Briefing

Gorbachev's complicated legacy

The sharpest opinions on the debate from around the web

Mikhail Gorbachev, the former Soviet leader credited with ending the Cold War and bringing about the collapse of the USSR, will be laid to rest on Saturday, after having died Tuesday at the age of 91. And though he's lauded in the West, public perception is a lot more complicated back home, where some (like Russian President Vladimir Putin) resent Gorbachev's trademark "glasnost" and "perestroika" reforms and their contribution to the demise of the Soviet empire.

Such a schism in mind, however, how might the last leader of the Soviet Union be remembered? What legacy does he leave behind? Leading publications tackle the question:

His legacy is nationalism

Gorbachev came to power just as the Marxist-Leninist Communist system was "unraveling," argued The Washington Post's Henry Olsen. And his reforms, though intended to make good on "the Soviet premise — global unity under one state —" ultimately just "gave rise to demand for more." Once "repressed" Soviet states gained independence, and "the totalitarian boot of communism was lifted, people reverted to their nationalist instincts," Olsen wrote.

"Woodrow Wilson's old principle of self-determination, that every nation of people deserved its own state, became once more the organizing principle throughout the old Soviet empire," Olsen continued. Consequently, "resurgent nationalism is Gorbachev's real legacy for the modern world."

Such a resulting attitude isn't confined to the East, either; its influence can be felt in Western Europe, where most E.U. countries "now have a strong political party that is explicitly nationalist in tone and suspicious if not hostile toward globalism," and in the U.S., where it's disguised neatly inside right-leaning calls for "America First."

"We should be grateful that Gorbachev failed to save the Soviet Union, as it was truly an evil empire," Olsen argued. "History, however, did not end when the USSR fell. Instead, nationalism reasserted itself, with all the consequences that inevitably follow."

His legacy is hope

Yes, "Russia's post-Soviet experiment in democracy failed," opined The Guardian Editorial Board, "but the dream of its political freedom must be preserved." Though Gorbachev is, in some ex-Soviet states, "remembered more as a repressor of pro-independence movements than as a liberator," it's also true that not everyone feels as such. Some Russians see the "Putin cult" for what it is, and can recall the "reality of Soviet repression" without sharing in the nostalgia their president so proudly proclaims.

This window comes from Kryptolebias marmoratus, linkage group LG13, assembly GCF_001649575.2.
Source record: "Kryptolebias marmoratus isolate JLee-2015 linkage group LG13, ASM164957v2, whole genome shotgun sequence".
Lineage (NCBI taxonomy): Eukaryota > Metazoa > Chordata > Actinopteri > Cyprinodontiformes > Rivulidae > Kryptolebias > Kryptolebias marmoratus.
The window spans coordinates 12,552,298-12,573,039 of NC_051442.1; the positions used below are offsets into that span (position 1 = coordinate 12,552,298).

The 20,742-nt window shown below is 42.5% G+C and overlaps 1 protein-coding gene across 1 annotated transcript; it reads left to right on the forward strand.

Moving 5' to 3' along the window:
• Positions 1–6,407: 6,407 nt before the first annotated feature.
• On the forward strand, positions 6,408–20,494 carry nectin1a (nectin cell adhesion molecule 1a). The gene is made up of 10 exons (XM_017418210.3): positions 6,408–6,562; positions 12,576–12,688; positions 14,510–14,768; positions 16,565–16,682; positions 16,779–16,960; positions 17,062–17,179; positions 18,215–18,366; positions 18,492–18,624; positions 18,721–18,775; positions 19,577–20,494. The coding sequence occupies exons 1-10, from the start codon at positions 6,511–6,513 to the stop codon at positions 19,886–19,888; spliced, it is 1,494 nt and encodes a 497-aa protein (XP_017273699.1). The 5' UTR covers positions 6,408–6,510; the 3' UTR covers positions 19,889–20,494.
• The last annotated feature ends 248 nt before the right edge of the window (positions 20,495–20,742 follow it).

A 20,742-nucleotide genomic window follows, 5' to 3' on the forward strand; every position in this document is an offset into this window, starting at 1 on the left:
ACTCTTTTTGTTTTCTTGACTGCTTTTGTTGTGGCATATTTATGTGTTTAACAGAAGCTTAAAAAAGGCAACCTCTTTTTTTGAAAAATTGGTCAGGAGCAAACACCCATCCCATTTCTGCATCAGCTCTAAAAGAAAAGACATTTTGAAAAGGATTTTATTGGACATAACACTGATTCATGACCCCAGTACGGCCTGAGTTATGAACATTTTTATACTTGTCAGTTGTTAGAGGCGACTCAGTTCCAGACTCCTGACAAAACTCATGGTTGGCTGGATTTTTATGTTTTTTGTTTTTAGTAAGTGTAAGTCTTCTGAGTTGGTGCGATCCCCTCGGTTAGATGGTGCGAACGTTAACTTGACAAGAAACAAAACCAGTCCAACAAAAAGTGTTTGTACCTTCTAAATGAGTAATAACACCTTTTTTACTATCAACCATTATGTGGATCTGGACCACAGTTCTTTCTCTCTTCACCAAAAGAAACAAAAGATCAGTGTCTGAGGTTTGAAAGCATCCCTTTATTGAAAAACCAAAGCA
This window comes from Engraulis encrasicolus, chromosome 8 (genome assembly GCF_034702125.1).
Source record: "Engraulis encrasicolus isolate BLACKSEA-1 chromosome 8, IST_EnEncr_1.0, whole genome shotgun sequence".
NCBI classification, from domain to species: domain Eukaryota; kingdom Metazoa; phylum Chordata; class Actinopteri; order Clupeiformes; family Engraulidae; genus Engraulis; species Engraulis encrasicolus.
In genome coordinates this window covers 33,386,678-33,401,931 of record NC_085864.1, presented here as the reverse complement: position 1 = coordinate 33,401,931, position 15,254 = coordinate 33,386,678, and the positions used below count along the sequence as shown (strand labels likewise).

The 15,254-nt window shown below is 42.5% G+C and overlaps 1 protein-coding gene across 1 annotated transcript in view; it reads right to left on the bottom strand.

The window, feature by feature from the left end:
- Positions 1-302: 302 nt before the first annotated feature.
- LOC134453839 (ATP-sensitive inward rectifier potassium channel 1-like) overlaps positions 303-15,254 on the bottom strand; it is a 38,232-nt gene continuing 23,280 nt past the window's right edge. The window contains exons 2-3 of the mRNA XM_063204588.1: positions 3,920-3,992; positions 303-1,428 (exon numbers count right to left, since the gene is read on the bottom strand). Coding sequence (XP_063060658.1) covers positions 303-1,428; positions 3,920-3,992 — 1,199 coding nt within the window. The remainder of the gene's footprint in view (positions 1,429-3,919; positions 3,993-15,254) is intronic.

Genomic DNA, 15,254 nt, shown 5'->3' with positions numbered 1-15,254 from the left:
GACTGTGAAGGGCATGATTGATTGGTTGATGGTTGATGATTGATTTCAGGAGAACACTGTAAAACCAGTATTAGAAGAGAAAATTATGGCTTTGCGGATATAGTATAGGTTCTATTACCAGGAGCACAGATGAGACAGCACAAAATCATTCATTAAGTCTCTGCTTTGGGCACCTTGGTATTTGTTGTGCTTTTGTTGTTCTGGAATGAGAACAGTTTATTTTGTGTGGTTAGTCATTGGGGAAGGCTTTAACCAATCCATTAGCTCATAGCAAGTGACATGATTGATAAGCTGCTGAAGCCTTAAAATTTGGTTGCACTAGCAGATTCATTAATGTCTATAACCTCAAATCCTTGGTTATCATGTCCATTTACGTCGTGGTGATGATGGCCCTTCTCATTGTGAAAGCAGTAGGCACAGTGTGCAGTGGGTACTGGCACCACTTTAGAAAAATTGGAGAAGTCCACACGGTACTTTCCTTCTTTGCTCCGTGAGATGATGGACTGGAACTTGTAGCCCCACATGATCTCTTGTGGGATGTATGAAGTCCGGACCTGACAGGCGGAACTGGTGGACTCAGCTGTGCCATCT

"Some were too young to remember the advent of freedom in 1991, but wish it would dawn again," the Guardian mused. And "in them resides a hope that the idea of a democratic Russia is not buried with Mikhail Gorbachev."

He was too human

Bloomberg's Leonid Bershidksy struck a different tone with a tribute that did Gorbachev no favors, having opted to share his first-hand experience living under the rule of a "flailing, clueless loser, always one step behind the times" rather than a glowing memorial. Shortages, economic mismanagement … Gorbachev "thought he was bringing Communism closer to the people rather than dismantling it," Bershidsky recalled. Ultimately, he failed as both an autocrat and a politician — and Putin learned from those mistakes. In other words, Gorbachev didn't fail hard enough.

But there's one thing Bershidsky said he'll miss about the Soviet Union's final leader: "He was so bad at leading an evil empire because he was too obviously human." Unlike many contemporary leaders, Gorbachev was "carelessly emotional, incapable of keeping a poker face and — amazingly for a career party functionary — blind to intrigue." Such sensitivity is "a hindrance to political efficiency, of course. But it is perhaps why Gorbachev's attempt to hold together a malevolent enterprise failed."

He will be undone

"When Gorbachev left office in 1991," wrote Clara Ferreira Marques, also for Bloomberg, "he called on Russians to preserve the democratic freedoms he had introduced." But the "kleptocracy" that took over instead — one led, of course, by Putin, will now "weaponize his death."

As far as "Putin's political vision," few things are as consequential and significant as the unraveling of the USSR, for which he believes Gorbachev is responsible. And his death will not be treated as an opportunity to reflect on the weaknesses of the Soviet system, or the glow of Democracy. Rather, the Kremlin will use Gorbachev's failures as they seem to "justify empire-building actions today."

"These mistakes, Putin will say, cannot be repeated."

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